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Hypoxia-inducible factor 1 (HIF1) is a master transcription factor that regulates the expression of hypoxia-inducible genes involved in erythropoiesis, vascular remodeling and glucose metabolism in response to hypoxia. Dysregulation of HIF1α has been heavily implicated in tumor progression.1 In this study, using exome sequencing, we identified a synonymous somatic variant of HIF1α (c.1257A>G, E419E) in a 40-year-old patient with a primary malignant cardiac tumor. This variant is located in exon 10 of HIF1α and near the intron 9/exon 10 boundary. This mutation represents a novel form, and has no frequency record based on human cancer databases, including COSMIC, cBioPortal, as well as in dbSNP and 1000 Genomes. The minor allele frequency in the ExAC database is 3.533e−5 (4/113218). Bioinformatic predictions using SplicePort,2 GeneSplicer3 and Mutationtaster4 uniformly indicated that a new acceptor splice site would be created due to this single base exchange.
To confirm whether alternative splice transcripts are generated, a PCR primer pair was designed to amplify the cDNA fragment from exon 8 to exon 11. Two distinct DNA bands of different sizes were repeatedly observed in cardiac tumor tissue (Figure 1a). However, the lower band was markedly depleted in the tumor-adjacent tissue. Furthermore, we found that this lower band was undetectable in blood sample of patient and in normal heart tissues of spontaneous aborted fetuses (Supplementary Figure S1). Gel extraction and Sanger sequencing revealed that the lower band (373bp) lacked exon 10 when compared to the upper band (659bp). In this alternative splice variant, exon 9 and 11 were directly joined, and the altered reading frame was immediately terminated due to two sequential stop codons at presumptive amino acid (aa) positions 418 and 419. This truncated 417-aa variant lacked most of important domains. Thus, we do not expect that this splice variant would exhibit normal transcriptional activity.
Nuclear translocation is fundamental for transcriptional activation. To compare the nuclear location of full-length and the 417-aa HIF1α in vitro, subcellular localization and nuclear extraction assays were performed in human HeLa and 293T cells, respectively. Both confocal microscopy and western blot results indicated that the 417-aa HIF1α was mostly retained in the cytoplasm, whereas full-length HIF1α was translocated to the nucleus.(Figure 1b). However, HIF1α 417-aa displayed higher stability in 293T cells due to lack of Pro-564 residue acid, which is essential for proline hydroxylation and VHL-dependent E3 degradation (Supplementary Figure S2). As a consequence, expression of classical HIF1 downstream targets, including VEGFA and VEGFB, as well as PHD2 and PHD3 were downregulated in cardiac tumor tissues. Next, we performed RNA-seq to compare the transcriptomes of full-length and 417-aa HIF1α in 293T cells. Especially, PAK6 (p21 protein activated kinase 6) was upregulated by full-length HIF1α but was markedly downregulated in cells transfected with 417-aa HIF1α (Figure 1c). A previous study found that PAK1 upregulates HIF1α in colorectal cancer.5 Whether PAK6 acts as a novel interaction partner of HIF1α requires further investigation.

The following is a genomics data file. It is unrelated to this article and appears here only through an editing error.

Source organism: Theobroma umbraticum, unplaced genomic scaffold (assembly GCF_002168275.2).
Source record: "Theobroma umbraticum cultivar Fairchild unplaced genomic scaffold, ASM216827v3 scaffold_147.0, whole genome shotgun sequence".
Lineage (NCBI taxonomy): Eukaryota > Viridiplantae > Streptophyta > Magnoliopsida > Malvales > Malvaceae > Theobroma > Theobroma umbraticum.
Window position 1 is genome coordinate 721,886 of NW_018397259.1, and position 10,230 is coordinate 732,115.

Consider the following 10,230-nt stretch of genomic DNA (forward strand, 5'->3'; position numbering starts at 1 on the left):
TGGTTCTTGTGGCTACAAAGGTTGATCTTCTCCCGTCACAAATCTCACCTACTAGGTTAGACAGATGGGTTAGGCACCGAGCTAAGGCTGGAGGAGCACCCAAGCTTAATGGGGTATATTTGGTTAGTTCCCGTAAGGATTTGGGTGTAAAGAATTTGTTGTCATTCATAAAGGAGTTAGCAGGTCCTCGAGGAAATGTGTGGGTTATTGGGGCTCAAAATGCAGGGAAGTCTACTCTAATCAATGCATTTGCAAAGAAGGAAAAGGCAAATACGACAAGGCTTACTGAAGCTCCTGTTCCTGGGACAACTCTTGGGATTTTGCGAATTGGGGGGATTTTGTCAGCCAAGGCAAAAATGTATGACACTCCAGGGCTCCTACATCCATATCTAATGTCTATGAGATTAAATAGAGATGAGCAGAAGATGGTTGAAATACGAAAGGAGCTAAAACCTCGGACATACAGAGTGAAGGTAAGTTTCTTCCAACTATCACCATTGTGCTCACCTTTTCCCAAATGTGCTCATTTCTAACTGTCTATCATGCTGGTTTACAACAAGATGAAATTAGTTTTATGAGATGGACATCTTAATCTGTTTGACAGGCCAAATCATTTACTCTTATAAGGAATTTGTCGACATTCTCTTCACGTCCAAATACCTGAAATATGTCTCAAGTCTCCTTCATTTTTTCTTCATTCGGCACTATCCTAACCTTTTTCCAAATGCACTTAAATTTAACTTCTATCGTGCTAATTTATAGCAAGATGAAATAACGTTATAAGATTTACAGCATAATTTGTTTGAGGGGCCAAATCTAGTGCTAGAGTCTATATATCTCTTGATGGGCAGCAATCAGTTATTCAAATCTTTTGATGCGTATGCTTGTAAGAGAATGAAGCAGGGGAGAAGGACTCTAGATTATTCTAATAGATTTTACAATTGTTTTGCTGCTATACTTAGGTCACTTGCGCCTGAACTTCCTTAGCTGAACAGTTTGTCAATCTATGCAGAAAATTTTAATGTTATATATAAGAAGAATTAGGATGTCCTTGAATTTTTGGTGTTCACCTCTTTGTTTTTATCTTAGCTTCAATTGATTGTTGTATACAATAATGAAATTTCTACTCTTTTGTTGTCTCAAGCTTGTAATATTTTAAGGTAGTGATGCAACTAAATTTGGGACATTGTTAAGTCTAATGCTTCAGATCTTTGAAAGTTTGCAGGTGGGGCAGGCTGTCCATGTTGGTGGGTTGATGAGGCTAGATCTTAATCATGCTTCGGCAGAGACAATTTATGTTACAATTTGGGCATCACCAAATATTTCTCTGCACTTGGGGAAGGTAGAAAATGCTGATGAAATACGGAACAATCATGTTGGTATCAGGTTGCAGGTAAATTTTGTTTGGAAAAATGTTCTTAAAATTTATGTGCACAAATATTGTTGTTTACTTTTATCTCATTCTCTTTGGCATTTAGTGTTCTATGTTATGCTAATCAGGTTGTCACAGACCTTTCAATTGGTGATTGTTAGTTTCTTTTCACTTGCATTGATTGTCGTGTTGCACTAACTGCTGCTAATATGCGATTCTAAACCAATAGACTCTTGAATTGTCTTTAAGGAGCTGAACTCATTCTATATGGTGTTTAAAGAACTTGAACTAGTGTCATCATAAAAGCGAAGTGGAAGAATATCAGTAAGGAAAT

Different alternative transcripts including HIF1α-827, 785, 736, 557, 516 and 417 have been reported.6, 7, 8 however, the roles of these splice variants in human diseases are still unclear. Lee et al.6 claimed that HIF1α-417, the shortest splice variant, could undergo nuclear translocation and promote transactivation using the transactivation domain of HIF1β however, in our study, both nuclear translocation and transactivation were, at least in part, deficient with this splice variant.
Although our results fail to provide a solid correlation between HIF1α (c.1257A>G, E419E) and the premature HIF1α transcript, we found that the 417-aa HIF1α owns higher stability and is deficient with normal nuclear translocation. We postulated that this variant (c.1257A>G) enables HIF1α alternative splicing to compromise excessive HIF1α transcription during the early stages of tumorigenesis.
This work was supported by 973 Program Grant 2013CB945403, National Natural Science Foundation of China (81430005 and 81601283) and China Postdoctoral Science Foundation (KLH1322083).
Supplementary Information accompanies this paper on Cell Death and Disease website (http://www.nature.com/cddis)
The authors declare no conflict of interest.